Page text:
U.S. youth enjoy good economic wellbeing, but their safety and civic participation could be improved.
The United States has mixed scores across domains, but places 5th overall and in the top tier of high income countries in the Index. It ranks 2nd in economic opportunity, but has lower ranks in the citizen participation, health, and safety and security domains.
Steady GDP per capita growth since the global recession in 2009 (from US$47,576 to $51,638 in 2015) drives the United States’ performance in the economic opportunity domain. This economic resilience has driven down the youth unemployment rate to 14 percent, which is below the Index average of 17 percent. Strong global competitiveness and youth borrowing rates (the U.S. ranks 1st on both of these indicators) also influence this domain rank.
Several factors explain the United States’ lower ranking at 12th in the health domain. A high rate of adolescent fertility (21 per 1,000 births for women ages 15 to 19) far outpaces the average of European countries (9 per 1,000). A high rate of youth self-harm fatalities (23 deaths per 100,000 youth) also contributes to the country’s lower health score. Nearly 30 percent of young people surveyed do not agree that they are in near perfect physical health.
With a national youth policy under development at the time of data collection for the Index and a high age requirement to run for office (25 years), the U.S. scores towards the median in citizen participation at 16th. Youth volunteerism is high, however. Forty-six percent of youth say they volunteered in the last month.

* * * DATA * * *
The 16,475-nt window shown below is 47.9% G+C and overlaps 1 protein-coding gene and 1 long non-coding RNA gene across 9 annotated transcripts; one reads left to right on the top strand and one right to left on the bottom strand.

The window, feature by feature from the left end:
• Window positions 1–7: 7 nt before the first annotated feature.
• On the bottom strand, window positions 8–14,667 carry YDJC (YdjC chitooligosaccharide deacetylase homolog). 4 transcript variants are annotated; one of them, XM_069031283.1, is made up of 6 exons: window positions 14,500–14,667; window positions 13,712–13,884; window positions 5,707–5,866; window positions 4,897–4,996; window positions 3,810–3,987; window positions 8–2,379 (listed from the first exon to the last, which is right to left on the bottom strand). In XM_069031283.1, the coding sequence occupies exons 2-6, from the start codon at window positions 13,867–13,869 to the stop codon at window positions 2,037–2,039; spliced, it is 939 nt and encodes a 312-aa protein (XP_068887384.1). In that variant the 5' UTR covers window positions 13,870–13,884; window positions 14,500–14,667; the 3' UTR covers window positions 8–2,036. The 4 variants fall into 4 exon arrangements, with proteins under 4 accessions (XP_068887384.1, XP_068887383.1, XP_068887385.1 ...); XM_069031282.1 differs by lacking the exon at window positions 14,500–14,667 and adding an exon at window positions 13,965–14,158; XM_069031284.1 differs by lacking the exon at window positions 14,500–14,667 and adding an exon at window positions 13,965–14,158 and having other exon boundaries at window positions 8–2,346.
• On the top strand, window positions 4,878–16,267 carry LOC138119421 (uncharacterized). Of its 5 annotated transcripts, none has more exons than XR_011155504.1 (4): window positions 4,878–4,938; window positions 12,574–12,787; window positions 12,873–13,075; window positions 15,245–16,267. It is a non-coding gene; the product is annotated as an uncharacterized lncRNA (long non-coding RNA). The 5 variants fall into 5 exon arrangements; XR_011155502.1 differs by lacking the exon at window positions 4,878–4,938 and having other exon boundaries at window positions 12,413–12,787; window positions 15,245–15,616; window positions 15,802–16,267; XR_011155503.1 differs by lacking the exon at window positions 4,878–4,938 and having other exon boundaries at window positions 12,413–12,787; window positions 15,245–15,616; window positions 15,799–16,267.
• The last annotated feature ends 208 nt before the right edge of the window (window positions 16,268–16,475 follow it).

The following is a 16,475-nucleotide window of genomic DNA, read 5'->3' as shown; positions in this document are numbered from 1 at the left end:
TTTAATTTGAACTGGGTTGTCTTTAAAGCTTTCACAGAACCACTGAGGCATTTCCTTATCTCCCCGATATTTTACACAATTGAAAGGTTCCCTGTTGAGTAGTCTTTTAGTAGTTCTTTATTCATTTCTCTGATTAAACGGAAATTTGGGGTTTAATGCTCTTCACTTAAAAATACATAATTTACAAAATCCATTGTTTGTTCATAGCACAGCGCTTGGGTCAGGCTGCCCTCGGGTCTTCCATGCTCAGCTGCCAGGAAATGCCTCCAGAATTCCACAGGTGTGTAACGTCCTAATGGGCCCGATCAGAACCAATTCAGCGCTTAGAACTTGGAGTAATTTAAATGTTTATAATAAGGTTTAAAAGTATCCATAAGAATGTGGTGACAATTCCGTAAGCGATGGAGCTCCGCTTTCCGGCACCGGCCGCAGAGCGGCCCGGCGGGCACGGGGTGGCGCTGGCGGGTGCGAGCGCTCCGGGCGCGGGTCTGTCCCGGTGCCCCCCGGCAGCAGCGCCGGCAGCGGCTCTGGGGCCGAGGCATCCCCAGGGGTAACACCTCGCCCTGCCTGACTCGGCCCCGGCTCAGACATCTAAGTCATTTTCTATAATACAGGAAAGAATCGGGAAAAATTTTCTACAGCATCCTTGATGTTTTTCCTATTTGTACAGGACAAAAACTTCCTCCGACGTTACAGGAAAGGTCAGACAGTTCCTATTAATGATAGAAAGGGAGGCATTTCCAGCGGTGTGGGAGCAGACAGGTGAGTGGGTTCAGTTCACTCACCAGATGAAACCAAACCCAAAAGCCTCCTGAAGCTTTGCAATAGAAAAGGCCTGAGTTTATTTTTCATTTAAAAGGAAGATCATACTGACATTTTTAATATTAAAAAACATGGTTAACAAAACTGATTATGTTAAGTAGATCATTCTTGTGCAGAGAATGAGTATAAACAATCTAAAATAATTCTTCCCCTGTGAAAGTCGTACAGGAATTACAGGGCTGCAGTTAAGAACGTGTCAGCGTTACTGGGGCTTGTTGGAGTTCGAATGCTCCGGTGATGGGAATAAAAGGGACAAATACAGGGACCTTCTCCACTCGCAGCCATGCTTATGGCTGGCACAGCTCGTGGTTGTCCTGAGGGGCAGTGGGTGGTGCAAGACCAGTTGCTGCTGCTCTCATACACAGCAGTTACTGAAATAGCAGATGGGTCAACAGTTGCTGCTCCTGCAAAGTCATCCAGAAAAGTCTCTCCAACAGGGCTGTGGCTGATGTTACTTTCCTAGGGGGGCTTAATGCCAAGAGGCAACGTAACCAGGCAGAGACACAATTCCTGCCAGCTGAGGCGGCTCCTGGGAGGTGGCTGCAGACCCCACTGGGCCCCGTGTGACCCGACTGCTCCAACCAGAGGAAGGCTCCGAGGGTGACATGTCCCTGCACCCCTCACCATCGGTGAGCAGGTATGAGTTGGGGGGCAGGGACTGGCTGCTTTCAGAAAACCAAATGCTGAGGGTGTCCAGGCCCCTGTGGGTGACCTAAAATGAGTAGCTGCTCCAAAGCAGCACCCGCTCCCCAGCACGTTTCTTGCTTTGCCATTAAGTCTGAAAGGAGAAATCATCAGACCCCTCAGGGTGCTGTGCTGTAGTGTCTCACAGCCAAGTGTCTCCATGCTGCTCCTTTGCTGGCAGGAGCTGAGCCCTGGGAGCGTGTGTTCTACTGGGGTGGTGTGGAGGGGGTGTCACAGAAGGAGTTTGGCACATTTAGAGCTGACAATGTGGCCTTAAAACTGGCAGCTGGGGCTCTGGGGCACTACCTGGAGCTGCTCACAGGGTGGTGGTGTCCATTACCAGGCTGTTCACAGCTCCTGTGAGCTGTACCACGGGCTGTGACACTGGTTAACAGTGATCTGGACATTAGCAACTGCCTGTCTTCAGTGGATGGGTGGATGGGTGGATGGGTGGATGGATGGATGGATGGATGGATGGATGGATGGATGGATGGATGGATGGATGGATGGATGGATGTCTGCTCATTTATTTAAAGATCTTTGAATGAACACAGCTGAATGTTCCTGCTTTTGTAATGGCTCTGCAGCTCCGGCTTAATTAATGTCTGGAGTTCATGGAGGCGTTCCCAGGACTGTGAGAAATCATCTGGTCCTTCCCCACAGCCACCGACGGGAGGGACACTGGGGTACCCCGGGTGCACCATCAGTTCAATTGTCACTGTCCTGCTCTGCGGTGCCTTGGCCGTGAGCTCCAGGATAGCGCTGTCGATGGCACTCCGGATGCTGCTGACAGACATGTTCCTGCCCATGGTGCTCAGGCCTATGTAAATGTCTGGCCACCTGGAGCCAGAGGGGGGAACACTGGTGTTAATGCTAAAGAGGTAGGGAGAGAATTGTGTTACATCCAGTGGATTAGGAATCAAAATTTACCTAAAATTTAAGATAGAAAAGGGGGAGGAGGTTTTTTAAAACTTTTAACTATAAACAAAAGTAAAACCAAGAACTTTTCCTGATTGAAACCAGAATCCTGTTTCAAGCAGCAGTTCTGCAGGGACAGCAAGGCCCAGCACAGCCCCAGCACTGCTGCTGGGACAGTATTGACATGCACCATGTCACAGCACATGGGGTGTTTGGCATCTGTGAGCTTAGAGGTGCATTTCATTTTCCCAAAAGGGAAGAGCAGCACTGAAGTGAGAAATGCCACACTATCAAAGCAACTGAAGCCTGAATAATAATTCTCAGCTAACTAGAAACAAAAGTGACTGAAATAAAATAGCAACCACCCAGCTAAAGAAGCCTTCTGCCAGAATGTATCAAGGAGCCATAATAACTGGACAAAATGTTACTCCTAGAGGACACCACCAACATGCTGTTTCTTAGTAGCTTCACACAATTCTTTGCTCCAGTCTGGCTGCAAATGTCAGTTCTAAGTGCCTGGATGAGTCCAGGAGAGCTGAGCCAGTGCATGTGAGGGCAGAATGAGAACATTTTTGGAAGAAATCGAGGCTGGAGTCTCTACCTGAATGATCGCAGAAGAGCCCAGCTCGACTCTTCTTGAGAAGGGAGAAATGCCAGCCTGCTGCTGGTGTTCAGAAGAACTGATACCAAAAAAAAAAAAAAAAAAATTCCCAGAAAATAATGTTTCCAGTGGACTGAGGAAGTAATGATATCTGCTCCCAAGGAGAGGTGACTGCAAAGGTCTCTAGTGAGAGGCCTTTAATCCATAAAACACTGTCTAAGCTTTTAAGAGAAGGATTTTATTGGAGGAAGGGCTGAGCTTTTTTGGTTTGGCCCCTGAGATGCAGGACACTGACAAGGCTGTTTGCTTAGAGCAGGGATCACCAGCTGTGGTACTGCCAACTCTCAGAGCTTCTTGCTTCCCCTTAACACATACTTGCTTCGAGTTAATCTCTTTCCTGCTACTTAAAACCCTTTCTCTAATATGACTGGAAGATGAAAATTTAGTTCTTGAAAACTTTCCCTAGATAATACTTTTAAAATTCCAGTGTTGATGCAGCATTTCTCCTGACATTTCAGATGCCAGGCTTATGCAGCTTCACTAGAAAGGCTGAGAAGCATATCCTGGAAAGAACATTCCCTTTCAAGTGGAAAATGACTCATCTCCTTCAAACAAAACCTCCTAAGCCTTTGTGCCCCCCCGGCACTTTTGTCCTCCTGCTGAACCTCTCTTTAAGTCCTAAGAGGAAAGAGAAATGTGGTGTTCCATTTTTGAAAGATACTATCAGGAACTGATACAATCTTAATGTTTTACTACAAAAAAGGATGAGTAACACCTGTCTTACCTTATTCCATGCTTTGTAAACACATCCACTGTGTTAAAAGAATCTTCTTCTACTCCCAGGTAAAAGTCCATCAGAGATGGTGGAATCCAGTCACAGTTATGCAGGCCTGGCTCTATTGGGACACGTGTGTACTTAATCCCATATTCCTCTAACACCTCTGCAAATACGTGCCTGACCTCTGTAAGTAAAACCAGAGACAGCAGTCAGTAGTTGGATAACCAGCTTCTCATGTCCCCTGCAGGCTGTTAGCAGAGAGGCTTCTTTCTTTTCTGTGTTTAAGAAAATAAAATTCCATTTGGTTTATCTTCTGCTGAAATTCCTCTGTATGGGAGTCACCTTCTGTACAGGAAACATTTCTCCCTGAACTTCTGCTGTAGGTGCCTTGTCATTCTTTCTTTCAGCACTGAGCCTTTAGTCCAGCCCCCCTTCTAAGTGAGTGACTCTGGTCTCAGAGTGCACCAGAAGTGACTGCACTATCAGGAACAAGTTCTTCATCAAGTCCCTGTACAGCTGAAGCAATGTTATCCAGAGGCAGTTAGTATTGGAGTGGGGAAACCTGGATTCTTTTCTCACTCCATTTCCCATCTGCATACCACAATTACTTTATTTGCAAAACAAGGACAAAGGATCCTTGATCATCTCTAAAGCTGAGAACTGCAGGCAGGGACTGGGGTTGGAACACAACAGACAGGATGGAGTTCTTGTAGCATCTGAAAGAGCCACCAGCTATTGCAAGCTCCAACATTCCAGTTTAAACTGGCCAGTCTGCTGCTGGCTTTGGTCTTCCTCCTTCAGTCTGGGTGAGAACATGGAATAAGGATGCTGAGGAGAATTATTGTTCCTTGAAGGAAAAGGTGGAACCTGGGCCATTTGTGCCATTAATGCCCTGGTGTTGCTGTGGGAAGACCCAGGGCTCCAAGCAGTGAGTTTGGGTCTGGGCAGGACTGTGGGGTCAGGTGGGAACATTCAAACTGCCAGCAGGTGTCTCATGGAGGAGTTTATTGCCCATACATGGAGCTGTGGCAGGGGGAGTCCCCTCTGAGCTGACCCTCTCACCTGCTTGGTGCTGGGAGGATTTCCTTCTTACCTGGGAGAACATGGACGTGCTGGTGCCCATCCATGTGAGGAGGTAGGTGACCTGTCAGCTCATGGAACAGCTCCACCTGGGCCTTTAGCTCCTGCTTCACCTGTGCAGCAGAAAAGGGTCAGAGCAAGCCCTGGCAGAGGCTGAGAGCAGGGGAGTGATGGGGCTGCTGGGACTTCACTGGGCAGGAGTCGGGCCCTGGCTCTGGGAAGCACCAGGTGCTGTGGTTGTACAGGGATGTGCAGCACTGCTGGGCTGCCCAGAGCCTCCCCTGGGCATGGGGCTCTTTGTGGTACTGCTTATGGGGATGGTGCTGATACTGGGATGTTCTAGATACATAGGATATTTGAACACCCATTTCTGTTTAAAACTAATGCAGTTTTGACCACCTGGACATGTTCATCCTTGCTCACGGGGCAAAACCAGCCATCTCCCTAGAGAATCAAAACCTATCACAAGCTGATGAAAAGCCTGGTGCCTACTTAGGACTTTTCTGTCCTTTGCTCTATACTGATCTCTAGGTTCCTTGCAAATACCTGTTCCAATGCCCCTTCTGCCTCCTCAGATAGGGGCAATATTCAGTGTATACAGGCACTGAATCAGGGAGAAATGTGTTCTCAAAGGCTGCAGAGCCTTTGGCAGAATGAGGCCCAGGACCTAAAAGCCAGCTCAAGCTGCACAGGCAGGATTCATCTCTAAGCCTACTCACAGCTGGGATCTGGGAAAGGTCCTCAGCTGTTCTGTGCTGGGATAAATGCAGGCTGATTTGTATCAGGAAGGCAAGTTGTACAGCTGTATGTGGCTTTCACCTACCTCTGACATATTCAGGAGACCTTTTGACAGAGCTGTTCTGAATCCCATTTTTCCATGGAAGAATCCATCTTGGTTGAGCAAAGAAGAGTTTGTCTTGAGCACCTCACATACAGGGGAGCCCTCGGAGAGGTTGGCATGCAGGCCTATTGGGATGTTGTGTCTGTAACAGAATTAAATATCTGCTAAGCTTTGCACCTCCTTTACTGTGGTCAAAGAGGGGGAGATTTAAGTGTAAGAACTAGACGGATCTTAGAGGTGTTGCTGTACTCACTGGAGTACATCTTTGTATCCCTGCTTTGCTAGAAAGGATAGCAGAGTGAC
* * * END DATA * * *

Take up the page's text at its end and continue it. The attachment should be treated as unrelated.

Young people face safety and security risks. A high rate of youth interpersonal violence (20 deaths per 100,000 youth) poses a threat to young people. While this rate has steadily declined in the U.S. since 2010, it is still slightly above the Index average of 19 per 100,000. A high rate of road fatalities (41 deaths per 100,000 youth) places the U.S. at 18th for this indicator.
The United States performs well on the education and information and communication technology (ICT) domains. Secondary enrollment (98 percent) and lower secondary completion rates (100 percent) drive the education score. Strong scores across the ICT indicators are only dampened by slightly lower mobile usage (118 subscriptions per 100 persons) than half of other Index countries.
The Global Millennial Viewpoints Survey
Despite consistently high levels of youth wellbeing, young people surveyed in the U.S. are less optimistic than their peers in other Index countries. Only 44 percent of youth polled in the country believe that their standard of living will be better than that of their parents, placing the country at 21st for this indicator.
In contrast to the high rate of youth civic engagement, nearly 75 percent of young Americans surveyed do not believe the government cares about their wants and needs, and a majority (53 percent) believe that their lives are too stressful.
Surveyed youth do not perceive the threat of violence to be as real as the objective measures suggest. Although the U.S. ranks 23rd in youth interpersonal violence, only 24 percent of youth polled indicated that violence, abuse, bullying or harassment at school or work was in their top three safety concerns.
Young people surveyed in the U.S. strongly support women’s equality with 92 percent agreeing with the statement “Women should have all the same rights as men.” This ranks the country 17th on this indicator.